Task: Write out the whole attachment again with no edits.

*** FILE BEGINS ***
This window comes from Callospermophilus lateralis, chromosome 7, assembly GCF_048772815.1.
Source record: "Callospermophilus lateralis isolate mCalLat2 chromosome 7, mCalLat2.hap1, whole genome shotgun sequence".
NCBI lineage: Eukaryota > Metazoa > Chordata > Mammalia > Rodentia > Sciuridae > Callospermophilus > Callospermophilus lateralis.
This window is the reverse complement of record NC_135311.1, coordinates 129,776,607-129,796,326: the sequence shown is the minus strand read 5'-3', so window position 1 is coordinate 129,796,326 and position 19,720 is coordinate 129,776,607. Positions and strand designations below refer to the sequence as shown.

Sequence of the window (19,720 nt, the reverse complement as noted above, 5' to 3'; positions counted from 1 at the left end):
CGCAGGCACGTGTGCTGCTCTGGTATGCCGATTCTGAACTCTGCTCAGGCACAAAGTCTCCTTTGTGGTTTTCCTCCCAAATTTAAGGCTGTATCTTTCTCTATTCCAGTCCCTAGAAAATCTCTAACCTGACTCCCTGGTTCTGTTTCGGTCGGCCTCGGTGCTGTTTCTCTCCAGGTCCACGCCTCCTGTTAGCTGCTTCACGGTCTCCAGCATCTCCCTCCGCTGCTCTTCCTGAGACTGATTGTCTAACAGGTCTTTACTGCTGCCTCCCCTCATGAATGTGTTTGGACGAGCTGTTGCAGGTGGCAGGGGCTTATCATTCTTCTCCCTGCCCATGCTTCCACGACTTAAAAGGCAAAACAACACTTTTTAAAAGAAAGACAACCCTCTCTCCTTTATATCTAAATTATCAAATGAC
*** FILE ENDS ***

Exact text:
This window comes from Callospermophilus lateralis, chromosome 7, assembly GCF_048772815.1.
Source record: "Callospermophilus lateralis isolate mCalLat2 chromosome 7, mCalLat2.hap1, whole genome shotgun sequence".
NCBI lineage: Eukaryota > Metazoa > Chordata > Mammalia > Rodentia > Sciuridae > Callospermophilus > Callospermophilus lateralis.
This window is the reverse complement of record NC_135311.1, coordinates 129,776,607-129,796,326: the sequence shown is the minus strand read 5'-3', so window position 1 is coordinate 129,796,326 and position 19,720 is coordinate 129,776,607. Positions and strand designations below refer to the sequence as shown.

Sequence of the window (19,720 nt, the reverse complement as noted above, 5' to 3'; positions counted from 1 at the left end):
CGCAGGCACGTGTGCTGCTCTGGTATGCCGATTCTGAACTCTGCTCAGGCACAAAGTCTCCTTTGTGGTTTTCCTCCCAAATTTAAGGCTGTATCTTTCTCTATTCCAGTCCCTAGAAAATCTCTAACCTGACTCCCTGGTTCTGTTTCGGTCGGCCTCGGTGCTGTTTCTCTCCAGGTCCACGCCTCCTGTTAGCTGCTTCACGGTCTCCAGCATCTCCCTCCGCTGCTCTTCCTGAGACTGATTGTCTAACAGGTCTTTACTGCTGCCTCCCCTCATGAATGTGTTTGGACGAGCTGTTGCAGGTGGCAGGGGCTTATCATTCTTCTCCCTGCCCATGCTTCCACGACTTAAAAGGCAAAACAACACTTTTTAAAAGAAAGACAACCCTCTCTCCTTTATATCTAAATTATCAAATGAC